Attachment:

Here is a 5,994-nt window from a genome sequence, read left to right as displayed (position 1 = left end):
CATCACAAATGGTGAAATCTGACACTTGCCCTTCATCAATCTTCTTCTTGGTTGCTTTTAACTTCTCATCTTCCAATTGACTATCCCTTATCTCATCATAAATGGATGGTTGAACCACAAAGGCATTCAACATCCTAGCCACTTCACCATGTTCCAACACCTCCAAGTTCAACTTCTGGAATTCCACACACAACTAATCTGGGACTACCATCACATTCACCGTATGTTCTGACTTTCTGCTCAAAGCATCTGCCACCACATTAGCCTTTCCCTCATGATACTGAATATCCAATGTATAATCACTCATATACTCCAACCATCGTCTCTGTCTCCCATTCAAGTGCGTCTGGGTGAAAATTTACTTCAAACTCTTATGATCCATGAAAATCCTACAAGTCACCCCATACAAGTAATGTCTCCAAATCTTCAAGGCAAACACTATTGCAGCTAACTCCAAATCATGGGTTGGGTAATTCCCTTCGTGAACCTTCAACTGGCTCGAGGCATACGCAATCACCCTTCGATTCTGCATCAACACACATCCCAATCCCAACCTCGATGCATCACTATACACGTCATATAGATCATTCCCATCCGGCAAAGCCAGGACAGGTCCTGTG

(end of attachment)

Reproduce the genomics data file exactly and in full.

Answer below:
Here is a 5,994-nt window from a genome sequence, read left to right as displayed (position 1 = left end):
CATCACAAATGGTGAAATCTGACACTTGCCCTTCATCAATCTTCTTCTTGGTTGCTTTTAACTTCTCATCTTCCAATTGACTATCCCTTATCTCATCATAAATGGATGGTTGAACCACAAAGGCATTCAACATCCTAGCCACTTCACCATGTTCCAACACCTCCAAGTTCAACTTCTGGAATTCCACACACAACTAATCTGGGACTACCATCACATTCACCGTATGTTCTGACTTTCTGCTCAAAGCATCTGCCACCACATTAGCCTTTCCCTCATGATACTGAATATCCAATGTATAATCACTCATATACTCCAACCATCGTCTCTGTCTCCCATTCAAGTGCGTCTGGGTGAAAATTTACTTCAAACTCTTATGATCCATGAAAATCCTACAAGTCACCCCATACAAGTAATGTCTCCAAATCTTCAAGGCAAACACTATTGCAGCTAACTCCAAATCATGGGTTGGGTAATTCCCTTCGTGAACCTTCAACTGGCTCGAGGCATACGCAATCACCCTTCGATTCTGCATCAACACACATCCCAATCCCAACCTCGATGCATCACTATACACGTCATATAGATCATTCCCATCCGGCAAAGCCAGGACAGGTCCTGTG